Historical Medieval Purim Engraving; Free Printable Coloring Page copy

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Written By Jewish Color Pages Team

This is a stylized representation of a scene based on a real 1657 woodcut, which depicts a medieval Purim celebration. The central figure in the scene is dressed in regal, somewhat exaggerated attire, characteristic of the period’s sense of fashion, which included puffed sleeves, a prominent ruff, and a large hat. This costume likely represents King Ahasuerus, from the Book of Esther, which is read during the Jewish festival of Purim.

Flanking the king are two other figures, possibly meant to portray court jesters or characters from the Purim story, such as Mordecai and Haman. These characters are dressed in costumes that are similarly indicative of the era, with one carrying what appears to be a noisemaker, known as a “gragger” in the context of Purim, used to drown out Haman’s name during the reading of the Megillah.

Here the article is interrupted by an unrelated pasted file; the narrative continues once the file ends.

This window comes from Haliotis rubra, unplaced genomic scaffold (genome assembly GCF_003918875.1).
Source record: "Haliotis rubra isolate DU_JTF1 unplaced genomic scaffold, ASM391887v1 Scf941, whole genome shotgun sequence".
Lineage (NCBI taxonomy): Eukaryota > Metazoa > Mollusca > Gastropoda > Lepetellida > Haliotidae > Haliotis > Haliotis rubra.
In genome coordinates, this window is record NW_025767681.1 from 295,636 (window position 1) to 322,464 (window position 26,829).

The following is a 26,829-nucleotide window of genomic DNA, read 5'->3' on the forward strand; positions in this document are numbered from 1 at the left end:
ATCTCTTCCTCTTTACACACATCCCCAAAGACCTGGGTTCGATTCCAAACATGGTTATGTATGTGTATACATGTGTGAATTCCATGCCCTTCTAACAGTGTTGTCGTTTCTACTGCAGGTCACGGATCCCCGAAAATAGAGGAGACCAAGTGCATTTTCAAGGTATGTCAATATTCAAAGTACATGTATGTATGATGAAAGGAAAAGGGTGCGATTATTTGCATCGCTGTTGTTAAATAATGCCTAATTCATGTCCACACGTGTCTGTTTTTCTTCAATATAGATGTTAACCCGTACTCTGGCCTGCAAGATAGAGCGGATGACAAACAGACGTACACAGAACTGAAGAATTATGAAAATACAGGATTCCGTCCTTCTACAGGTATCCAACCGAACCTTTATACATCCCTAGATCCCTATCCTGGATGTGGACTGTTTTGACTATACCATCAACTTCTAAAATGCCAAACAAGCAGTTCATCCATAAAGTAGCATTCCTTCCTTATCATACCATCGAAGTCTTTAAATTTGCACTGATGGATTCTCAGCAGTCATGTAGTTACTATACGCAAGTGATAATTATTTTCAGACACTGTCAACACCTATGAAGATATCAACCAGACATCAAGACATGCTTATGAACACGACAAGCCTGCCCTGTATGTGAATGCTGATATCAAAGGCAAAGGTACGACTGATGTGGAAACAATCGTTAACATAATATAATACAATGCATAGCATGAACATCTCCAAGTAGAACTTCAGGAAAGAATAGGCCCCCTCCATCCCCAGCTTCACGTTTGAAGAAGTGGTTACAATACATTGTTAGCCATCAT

The woodcut style of the image is characterized by stark contrasts and bold lines, which would have been carved into wood for printing. This illustration captures the essence of Purim celebrations, which often include dressing up in costumes, performing plays and parodies called “Purimspiels,” and reveling in a carnival-like atmosphere. This historical depiction would be colored with a relatively muted palette, using colors that would have been available during the medieval period, to maintain a sense of authenticity.

Here is the original engraving, courtesy Wikimedia.

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